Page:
Since John Duncan devised a plan for Hoyt Arboretum in 1930, there have been some changes in the botanical world. Continuing plant exploration, especially in China, has unearthed more plant families and species that can be grown in our Northwest climate. DNA analysis and continuing basic botanical research has led scientists to move some species into different genera and families. Horticultural experimentation and climate changes have revealed that species previously deemed unhardy could in fact survive in our climate.
While the Duncan Plan remains the foundation for the arboretum’s collections, the planting plan was updated in 2002 by the “Family Plan”. As new plantings are made and old plantings replaced, the updated Family Plan guides the selection and placement of all new trees and plants. Behind the scenes, a Collections Policy mandates that all new plantings have pedigree, meaning that they be grown from seeds collected in the wild with documentation as to where the seeds originated.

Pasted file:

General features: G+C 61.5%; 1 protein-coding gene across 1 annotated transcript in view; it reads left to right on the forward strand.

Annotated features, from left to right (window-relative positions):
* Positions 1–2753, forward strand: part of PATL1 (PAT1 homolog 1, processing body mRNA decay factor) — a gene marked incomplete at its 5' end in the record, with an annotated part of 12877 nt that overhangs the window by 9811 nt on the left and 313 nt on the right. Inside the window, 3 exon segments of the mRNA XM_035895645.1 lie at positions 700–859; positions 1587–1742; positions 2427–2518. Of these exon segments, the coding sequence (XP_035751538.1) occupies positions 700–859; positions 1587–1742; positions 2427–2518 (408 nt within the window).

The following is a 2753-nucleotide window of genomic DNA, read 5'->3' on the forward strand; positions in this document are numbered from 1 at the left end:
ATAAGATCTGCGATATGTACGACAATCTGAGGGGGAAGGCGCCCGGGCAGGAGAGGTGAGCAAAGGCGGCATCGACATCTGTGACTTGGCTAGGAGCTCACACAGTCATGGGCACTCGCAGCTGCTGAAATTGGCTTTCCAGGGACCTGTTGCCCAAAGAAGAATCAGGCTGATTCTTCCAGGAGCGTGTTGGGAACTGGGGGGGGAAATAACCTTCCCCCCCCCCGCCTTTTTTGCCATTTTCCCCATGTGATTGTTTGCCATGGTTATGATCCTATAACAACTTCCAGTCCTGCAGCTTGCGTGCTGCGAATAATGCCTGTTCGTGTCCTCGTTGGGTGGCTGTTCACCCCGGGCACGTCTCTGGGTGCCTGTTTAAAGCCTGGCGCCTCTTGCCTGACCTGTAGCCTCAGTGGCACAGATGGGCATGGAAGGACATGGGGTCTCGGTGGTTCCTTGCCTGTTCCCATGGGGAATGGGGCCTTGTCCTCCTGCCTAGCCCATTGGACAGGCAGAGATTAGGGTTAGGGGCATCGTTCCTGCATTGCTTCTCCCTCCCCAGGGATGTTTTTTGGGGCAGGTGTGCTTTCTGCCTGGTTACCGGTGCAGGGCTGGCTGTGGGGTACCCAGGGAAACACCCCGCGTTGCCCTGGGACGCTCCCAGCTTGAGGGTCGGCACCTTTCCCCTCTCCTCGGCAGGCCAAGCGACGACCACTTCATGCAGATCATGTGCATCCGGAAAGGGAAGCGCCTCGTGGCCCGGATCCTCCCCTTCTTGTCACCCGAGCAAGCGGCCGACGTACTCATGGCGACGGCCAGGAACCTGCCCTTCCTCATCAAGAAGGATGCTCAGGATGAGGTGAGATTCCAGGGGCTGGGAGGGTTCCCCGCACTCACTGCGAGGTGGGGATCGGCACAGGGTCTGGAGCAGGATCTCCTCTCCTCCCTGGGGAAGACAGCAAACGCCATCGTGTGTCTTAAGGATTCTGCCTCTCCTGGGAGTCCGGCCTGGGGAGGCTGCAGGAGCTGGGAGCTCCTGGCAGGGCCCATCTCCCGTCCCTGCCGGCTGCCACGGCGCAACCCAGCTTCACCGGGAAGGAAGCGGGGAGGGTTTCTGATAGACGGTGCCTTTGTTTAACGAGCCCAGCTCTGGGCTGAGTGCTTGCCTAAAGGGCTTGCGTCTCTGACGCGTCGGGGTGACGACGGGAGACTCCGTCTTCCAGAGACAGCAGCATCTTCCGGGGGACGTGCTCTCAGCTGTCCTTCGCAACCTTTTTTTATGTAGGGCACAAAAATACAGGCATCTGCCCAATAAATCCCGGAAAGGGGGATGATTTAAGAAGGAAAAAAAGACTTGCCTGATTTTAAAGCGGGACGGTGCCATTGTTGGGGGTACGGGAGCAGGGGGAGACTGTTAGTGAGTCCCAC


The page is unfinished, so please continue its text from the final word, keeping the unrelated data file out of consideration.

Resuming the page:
Exceptions are occasionally made for highly unusual specimens that are either cultivars (cultivated from rare and interesting mutations) related to the true species already part of the collection or for mature specimens of trees if there may be years or decades to wait until seedlings propagated from seeds collected in the wild become available.